One measure of personal power or authority is whether you can control the pace of intercourse with another person. Gene Wilder on British TV show This Morning today exemplified this very well. Normally hosts Fern Brittan and Phillip Schofield shoo the chat along like a couple of snappy sheep dogs – Jeremy Paxman and his political ilk do this more overtly with constant interruptions, rapid speaking and looking away at a laptop while the victim struggles to catch breath.
Not with Gene Wilder. The Hollywood comic legend, here to promote his debut novel at age 73, The French Whore: A Love Story, sat on the cosy sofa like a slim-line Buddha: his still aura anaesthetised his interrogators (they’d say “awed”), his face gave nothing away, offered no reassurance, he paused before giving long, slow answers, he repeated the gist of questions to clarify a point in his mind, he was slyly humorous – the more so to keep his hosts on edge: they might miss something! This was a master-class in control of atmospherics: it should be put out on DVD to nattery politicians who trade their authority away by trying to keep up with studio pace.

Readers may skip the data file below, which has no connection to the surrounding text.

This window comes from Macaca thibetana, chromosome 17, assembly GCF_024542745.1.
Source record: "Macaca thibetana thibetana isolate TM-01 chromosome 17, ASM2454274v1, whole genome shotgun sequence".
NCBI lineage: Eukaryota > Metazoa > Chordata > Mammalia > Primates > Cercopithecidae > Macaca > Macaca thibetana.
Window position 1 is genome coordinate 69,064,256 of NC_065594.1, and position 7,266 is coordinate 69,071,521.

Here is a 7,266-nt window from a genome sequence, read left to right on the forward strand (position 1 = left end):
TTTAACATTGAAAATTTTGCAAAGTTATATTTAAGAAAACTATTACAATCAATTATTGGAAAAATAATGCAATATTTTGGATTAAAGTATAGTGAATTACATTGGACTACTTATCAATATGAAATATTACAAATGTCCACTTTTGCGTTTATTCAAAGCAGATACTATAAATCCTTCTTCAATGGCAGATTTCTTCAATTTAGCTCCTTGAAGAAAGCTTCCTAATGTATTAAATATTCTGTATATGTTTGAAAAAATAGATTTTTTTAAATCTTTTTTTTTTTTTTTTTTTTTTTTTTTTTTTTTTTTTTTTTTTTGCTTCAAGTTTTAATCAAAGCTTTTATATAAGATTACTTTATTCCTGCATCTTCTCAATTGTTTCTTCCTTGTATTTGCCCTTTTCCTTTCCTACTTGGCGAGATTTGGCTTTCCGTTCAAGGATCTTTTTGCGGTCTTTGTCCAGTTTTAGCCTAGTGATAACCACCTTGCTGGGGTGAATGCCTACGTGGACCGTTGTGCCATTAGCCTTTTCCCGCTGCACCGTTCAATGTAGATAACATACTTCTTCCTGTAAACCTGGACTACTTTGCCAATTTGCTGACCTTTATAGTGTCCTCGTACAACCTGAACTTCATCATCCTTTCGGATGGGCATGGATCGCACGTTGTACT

As to Wilder himself, well, he looks a fit 73, nothing younger. He told some good stories. He admitted to a lively row with Mel Brooks over the latter’s plans to make the stage musical version of Young Frankenstein (they co-wrote the award-winning movie): Wilder opposed. But then he relented – “I just want Mel to be happy,” he said. “He’s not going to make another movie, his wife [Anne Bancroft] has died, … I wanted him to be happy. Now he phones every week to sing bits of his new songs for Frankenstein. The show could be a success, or it could not be.”
Isn’t that great? Summary: He only gave in for Mel’s sake as an act of charity: The songs – oh, God, he listens because Mel insists on calling: The show will be a hit? - well, that's uncertain. So Wilder has positioned himself perfectly for a turkey while advertising Mel’s need to do something with his spare time. Nothing gainsaid. Nothing lost. Gene wins both ways - either he's generous or prescient.
He was asked why he doesn’t do more movies. “I hate modern movies,” he said. “There’s the f-word in every sentence, toilet humour, special effects, explosions; not for me. Showbiz is everywhere now, that’s why I live in Connecticut – it’s peaceful, we have raccoons. You find showbiz in shops, in the drugstores. The store assistant is most likely a member of the Actors’ Guild. But if the bell goes when I read a script, I’ll do it. That’s not happened in a long time.”
Wilder has already completed his second novel. He could sell a book of blank pages - and the trilogy.